Once you understand the above construction, for example, then it's easy for you to replace the nouns (le loup and la singe) with something that may be relevant to you at the time, because in my view, the lesson is about remembering that NOUN + est près de + NOUN = NOUN + is near the + NOUN

Here's a question though, if the original sentence was "Le garçon est près de la table" would you be more or less likely to remember it?

Sometimes we remember the unusual because it stands out.


ah, yes :))

Maybe Duo sees that the majority is still having a hard time catching up with "simple correctness" of the french language up to this point, or...well, one has to assume a lot of things :))

But I too, agree with what you`re saying! :D

However much conflicted I am of Duos ways. Nevertheless, Maybe thats where the Discussion and immersion pages come in - to practice what we have learnt here :) And on discussion pages like these! :D

Good luck to us jazzy!



Yes, I agree jcboy14. No tool is perfect. I have gotten more of of DL than most plus it is free with no adverts. The discussions pages are the biggest asset especially with the French contributors so I am with you on that.

If there were a small subscription fee, I would be more than happy to pay if they would take care of what I believe are shortcomings especially the voice.

I am halfway thru the tree, and I do plan to see it all the way there.

Good luck to you as well!


Many thanks for the lingots as I have been burning thru these in order to complete the past imperfect which seems not ready yet for prime time but a good and necessary introduction to the subject. I can't wait for the future!


I would rather have everyday words. Perhaps if I were a child, I would be fascinated the wolves and such. But, I accept that others feel different about the subject.


In Québec, they definitely use travaux for things like road and bridge repairs, both on signs and in speech. (Whether they actually do the repairs, however, is a whole 'nother story….)


Could this statement mean "it is currently closed for business"? Closed for workings is not an English phrase that I am aware of.


Seems like 'closed for construction' is a more sensible interpretation


No. If the works were just electrical repairs then it's not a knock-down / rebuild scenario. Or if they were road works it might mean they're patching up the holes. Or painting lines.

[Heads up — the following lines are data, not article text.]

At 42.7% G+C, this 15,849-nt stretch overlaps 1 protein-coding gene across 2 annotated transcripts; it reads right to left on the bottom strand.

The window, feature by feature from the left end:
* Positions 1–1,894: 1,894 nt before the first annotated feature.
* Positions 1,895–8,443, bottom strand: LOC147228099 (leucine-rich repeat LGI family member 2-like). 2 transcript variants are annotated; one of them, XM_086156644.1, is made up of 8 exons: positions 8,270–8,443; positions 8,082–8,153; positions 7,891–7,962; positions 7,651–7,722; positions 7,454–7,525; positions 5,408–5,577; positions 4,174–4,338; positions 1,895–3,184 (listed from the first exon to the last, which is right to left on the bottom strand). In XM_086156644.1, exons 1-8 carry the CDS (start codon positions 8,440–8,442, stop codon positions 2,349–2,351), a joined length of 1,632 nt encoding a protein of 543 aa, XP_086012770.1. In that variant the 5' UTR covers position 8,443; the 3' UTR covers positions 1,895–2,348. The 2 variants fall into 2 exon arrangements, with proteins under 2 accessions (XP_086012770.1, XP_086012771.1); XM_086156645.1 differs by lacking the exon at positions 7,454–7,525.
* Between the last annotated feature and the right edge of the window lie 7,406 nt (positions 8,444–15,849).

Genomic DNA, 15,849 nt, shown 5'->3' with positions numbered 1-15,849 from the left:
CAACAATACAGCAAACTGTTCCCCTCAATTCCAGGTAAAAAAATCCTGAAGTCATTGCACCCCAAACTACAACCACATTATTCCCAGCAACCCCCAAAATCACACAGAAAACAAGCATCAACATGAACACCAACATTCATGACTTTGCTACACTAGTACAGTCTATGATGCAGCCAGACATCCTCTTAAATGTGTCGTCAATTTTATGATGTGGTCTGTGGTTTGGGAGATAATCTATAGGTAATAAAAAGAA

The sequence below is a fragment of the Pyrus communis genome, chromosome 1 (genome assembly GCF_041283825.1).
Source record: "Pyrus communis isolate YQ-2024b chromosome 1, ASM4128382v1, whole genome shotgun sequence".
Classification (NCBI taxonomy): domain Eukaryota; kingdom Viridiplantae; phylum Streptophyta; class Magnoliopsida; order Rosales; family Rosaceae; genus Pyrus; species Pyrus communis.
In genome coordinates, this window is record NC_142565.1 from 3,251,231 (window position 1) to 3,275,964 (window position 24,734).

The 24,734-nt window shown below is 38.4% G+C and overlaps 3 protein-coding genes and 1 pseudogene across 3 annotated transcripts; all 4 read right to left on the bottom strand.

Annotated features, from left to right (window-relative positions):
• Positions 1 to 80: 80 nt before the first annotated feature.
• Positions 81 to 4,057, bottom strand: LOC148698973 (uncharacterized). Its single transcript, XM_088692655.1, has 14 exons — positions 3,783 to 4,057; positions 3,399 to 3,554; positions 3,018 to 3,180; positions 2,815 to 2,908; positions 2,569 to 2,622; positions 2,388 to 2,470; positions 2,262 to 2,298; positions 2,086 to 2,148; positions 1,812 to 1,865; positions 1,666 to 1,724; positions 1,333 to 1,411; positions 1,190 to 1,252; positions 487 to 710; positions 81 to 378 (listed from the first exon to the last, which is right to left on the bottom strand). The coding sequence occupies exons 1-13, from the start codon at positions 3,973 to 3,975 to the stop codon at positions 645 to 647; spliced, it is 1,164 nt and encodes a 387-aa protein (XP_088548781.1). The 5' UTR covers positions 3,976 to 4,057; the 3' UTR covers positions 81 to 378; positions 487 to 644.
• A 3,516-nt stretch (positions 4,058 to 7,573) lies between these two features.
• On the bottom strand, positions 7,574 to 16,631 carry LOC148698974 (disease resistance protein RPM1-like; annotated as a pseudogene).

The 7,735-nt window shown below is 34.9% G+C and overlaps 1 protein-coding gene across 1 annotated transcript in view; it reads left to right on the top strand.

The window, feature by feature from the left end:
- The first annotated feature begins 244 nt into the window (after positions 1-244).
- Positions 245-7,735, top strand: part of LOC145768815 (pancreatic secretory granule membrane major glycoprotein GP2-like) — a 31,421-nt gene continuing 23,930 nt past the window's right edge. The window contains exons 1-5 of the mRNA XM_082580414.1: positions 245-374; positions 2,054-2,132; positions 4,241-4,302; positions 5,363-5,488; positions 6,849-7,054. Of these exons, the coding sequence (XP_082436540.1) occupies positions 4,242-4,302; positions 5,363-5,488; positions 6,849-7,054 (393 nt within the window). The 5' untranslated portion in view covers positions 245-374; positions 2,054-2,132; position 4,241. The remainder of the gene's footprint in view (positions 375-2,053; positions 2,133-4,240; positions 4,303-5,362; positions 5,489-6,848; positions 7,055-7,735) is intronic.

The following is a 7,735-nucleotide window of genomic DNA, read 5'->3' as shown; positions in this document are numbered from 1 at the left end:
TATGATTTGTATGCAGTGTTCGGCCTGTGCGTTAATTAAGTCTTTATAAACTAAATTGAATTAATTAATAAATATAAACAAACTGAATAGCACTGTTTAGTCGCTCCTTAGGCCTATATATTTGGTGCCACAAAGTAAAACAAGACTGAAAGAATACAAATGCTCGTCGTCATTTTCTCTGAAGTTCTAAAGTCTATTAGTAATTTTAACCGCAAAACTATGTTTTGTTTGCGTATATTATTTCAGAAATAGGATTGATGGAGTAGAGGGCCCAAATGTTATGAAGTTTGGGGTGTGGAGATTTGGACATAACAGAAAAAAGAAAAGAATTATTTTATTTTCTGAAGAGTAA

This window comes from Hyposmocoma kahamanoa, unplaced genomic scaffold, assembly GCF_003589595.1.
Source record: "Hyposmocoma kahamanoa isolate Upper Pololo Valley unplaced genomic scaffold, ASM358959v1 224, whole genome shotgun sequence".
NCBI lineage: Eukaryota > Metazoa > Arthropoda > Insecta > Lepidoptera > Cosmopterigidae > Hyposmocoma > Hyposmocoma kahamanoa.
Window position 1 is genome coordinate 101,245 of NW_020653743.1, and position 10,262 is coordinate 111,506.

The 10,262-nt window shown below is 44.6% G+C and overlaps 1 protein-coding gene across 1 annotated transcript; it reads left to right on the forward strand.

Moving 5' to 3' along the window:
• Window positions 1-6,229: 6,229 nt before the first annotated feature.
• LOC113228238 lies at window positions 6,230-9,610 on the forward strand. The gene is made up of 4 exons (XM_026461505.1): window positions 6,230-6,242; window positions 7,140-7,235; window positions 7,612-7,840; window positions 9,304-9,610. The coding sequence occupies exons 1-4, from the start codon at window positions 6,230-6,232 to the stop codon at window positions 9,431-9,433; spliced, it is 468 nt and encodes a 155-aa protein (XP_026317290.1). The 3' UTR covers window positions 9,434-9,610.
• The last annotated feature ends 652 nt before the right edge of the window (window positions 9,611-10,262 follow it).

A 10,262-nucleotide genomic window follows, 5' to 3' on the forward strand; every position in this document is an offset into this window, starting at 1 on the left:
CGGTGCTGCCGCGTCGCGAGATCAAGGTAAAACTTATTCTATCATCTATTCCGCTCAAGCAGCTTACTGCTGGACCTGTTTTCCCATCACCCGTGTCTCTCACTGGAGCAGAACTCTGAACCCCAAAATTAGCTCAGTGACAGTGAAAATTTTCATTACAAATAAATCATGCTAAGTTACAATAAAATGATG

you may refer to road works but never simply works.


It ssid for mine "It is currently closed for works". I don't think that thats right even for English.


What about "closed due.."? Should that not be accepted as well?


can someone explain where the word "travaux" come from? shouldn't it be "travails" ?


A majority of masculine nouns ending in -ail in singular take an -s in plural:

Ex: un rail - des rails; un détail - des détails; le portail - les portails; un éventail - des éventails

Exceptions: le corail - les coraux, l'émail - les émaux - le soupirail - les soupiraux; le travail - les travaux, un vitrail - des vitraux


Quelle surprise! Merci beaucoup, Sitesurf. Who'da thunk it--that "les émaux" would be the plural of "l'émail". Your tips and your explanations throughout the lessons are deeply appreciated.


Oh so "travaux" is plural. I was confused because i saw somewhere "travails" as the correct plural. It was most likely a mistake. Thx for the great explanation.

  • 2275

Why does " work " have to be plural in French i.e. " travaux " in this sentence ?


Sometimes the answer is just 'That's the way they do it'. Mind you we do it too. Do you talk about roadwork or roadworks? This is the sort of sense they use for travaux in these contexts. It is closed for (repair) works (being done to it).


Well, it is "roadwork" (or "construction work") in Canada and the U.S., which is why many have trouble understanding the plural.


Ahh. OK, but it's still the plural in the French.


I said "at this time" means the same as "at the moment"to me. Lost a heart.


should be closed for business or closed for repairs.


Is 'repair works' not possible? Or did I get confused there by my German (Reparaturarbeiten)?


Why would you use "il" instead of "ce"? Wouldn't that be more correct, when we are speaking of "it"?


'il' or indeed 'elle' can also mean it. Especially when using it with an adjective 'il est fermé' it is closed. If you wanted to say 'it is a closed office', then you would use 'ce' - C'est un bureau fermé'


Why not use "des" or "les" before "travaux"?


Level 9 in french. And I havnt still gotten my hands on the il est and c'est


"pour travaux" doesn't really have a good translation into English. Both translations offered are not current English phrases. "Due to construction" or "for repairs" are more common. "Due to road work" is also OK, but not "due to work"!


I see below that this means closed for repairs. But, unlike what it says below, both the interactive interface and the translation above say 'closed for works.' I am a midwestern American English speaker, and 'closed for works' is guessable, but not something that would be said or written.


I'm fairly literate in my native English, and the translation offered conveys no meaning to me. Or, in the modern parlance, ❤❤❤?


"...closed for works." Doesnt suggest repairs/renovation/maintenance like the sentence seems to want to teach. To my american ears it is suggests when soemone says currently closed for works is like ayaing the gallery is closed to add new art submissions. Or a new exhbit is being added. It's just such an odd phrase that it means almost nothing without context.


Can "actuellement" also mean "presently"?